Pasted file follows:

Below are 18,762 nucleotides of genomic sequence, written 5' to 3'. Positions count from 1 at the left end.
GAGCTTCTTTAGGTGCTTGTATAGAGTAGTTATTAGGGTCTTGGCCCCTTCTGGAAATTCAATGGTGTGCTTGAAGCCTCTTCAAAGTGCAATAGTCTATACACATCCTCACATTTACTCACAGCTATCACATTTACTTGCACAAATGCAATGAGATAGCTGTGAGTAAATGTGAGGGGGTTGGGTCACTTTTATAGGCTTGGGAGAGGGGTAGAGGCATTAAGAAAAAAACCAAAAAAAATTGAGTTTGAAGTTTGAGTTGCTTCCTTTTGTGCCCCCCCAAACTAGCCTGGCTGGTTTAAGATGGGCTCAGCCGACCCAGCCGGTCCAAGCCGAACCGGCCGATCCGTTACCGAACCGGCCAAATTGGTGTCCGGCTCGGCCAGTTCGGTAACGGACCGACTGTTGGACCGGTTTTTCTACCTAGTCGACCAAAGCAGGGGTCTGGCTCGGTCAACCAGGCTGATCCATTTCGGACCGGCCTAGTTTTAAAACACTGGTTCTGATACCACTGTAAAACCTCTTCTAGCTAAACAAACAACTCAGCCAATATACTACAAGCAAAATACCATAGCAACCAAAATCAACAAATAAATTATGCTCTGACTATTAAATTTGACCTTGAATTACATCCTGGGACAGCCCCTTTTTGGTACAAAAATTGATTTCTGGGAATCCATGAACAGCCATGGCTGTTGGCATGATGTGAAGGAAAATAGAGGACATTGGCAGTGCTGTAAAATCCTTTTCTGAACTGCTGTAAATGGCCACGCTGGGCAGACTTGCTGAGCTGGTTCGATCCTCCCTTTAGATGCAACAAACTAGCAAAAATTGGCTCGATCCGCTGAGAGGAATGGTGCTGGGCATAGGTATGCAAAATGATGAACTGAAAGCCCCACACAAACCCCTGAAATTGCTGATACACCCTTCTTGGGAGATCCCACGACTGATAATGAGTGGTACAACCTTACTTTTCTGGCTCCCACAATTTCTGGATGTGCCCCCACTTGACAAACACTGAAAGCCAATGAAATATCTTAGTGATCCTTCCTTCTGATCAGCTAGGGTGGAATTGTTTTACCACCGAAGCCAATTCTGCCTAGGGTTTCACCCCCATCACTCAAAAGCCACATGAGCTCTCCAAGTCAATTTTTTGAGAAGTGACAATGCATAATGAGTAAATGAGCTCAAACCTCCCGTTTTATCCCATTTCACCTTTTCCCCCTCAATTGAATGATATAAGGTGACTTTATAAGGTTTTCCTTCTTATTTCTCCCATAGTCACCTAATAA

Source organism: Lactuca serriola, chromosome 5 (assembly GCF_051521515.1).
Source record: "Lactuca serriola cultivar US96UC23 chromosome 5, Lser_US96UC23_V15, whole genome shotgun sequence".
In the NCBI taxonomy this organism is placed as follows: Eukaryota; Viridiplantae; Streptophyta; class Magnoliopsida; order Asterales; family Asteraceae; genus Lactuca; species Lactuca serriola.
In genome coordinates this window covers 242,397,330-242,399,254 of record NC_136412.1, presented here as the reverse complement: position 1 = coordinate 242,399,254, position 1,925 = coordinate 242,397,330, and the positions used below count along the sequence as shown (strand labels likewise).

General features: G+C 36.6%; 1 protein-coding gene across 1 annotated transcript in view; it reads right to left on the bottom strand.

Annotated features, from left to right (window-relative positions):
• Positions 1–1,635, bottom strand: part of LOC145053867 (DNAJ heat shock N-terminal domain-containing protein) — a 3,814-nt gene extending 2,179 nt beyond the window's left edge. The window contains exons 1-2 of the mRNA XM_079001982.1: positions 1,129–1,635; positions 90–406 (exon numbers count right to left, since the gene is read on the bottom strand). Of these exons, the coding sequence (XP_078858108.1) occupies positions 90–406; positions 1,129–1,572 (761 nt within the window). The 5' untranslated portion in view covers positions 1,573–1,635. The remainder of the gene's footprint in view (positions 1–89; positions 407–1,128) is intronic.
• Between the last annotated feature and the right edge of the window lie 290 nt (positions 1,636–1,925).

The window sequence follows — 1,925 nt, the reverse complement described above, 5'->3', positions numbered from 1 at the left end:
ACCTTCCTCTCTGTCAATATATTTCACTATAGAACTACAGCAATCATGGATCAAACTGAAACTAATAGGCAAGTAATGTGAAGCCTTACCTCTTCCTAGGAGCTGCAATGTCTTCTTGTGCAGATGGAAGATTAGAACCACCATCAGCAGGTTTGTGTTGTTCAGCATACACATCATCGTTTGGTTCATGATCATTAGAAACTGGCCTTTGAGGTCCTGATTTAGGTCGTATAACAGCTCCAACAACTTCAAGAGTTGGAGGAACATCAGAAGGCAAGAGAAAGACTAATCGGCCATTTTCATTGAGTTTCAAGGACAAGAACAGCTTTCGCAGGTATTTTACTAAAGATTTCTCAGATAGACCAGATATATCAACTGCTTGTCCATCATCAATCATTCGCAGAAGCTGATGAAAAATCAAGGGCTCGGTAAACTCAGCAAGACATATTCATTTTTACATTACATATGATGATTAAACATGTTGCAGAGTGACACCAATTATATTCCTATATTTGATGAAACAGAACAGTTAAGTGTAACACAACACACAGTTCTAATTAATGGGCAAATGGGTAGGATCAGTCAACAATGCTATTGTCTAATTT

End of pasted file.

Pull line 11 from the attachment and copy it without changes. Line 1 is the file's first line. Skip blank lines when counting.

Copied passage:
The window sequence follows — 1,925 nt, the reverse complement described above, 5'->3', positions numbered from 1 at the left end: